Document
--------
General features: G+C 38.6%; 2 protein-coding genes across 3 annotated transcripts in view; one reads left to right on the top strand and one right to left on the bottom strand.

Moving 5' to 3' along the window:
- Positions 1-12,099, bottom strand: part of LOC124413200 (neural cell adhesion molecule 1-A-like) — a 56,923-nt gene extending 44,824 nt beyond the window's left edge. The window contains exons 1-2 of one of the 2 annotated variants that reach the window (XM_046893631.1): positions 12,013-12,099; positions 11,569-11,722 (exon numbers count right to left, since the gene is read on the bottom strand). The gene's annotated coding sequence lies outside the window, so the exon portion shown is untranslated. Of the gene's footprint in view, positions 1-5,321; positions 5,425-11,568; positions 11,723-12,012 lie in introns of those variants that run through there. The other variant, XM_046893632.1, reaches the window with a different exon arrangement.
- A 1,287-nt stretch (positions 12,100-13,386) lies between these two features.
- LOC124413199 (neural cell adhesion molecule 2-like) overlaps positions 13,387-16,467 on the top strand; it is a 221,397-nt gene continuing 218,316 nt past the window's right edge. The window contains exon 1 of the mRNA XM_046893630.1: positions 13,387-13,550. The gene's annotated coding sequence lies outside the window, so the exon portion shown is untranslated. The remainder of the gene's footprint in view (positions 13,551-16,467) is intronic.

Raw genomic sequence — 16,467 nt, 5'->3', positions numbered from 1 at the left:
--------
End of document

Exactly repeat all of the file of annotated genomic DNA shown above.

General features: G+C 38.6%; 2 protein-coding genes across 3 annotated transcripts in view; one reads left to right on the top strand and one right to left on the bottom strand.

Moving 5' to 3' along the window:
- Positions 1-12,099, bottom strand: part of LOC124413200 (neural cell adhesion molecule 1-A-like) — a 56,923-nt gene extending 44,824 nt beyond the window's left edge. The window contains exons 1-2 of one of the 2 annotated variants that reach the window (XM_046893631.1): positions 12,013-12,099; positions 11,569-11,722 (exon numbers count right to left, since the gene is read on the bottom strand). The gene's annotated coding sequence lies outside the window, so the exon portion shown is untranslated. Of the gene's footprint in view, positions 1-5,321; positions 5,425-11,568; positions 11,723-12,012 lie in introns of those variants that run through there. The other variant, XM_046893632.1, reaches the window with a different exon arrangement.
- A 1,287-nt stretch (positions 12,100-13,386) lies between these two features.
- LOC124413199 (neural cell adhesion molecule 2-like) overlaps positions 13,387-16,467 on the top strand; it is a 221,397-nt gene continuing 218,316 nt past the window's right edge. The window contains exon 1 of the mRNA XM_046893630.1: positions 13,387-13,550. The gene's annotated coding sequence lies outside the window, so the exon portion shown is untranslated. The remainder of the gene's footprint in view (positions 13,551-16,467) is intronic.

Raw genomic sequence — 16,467 nt, 5'->3', positions numbered from 1 at the left: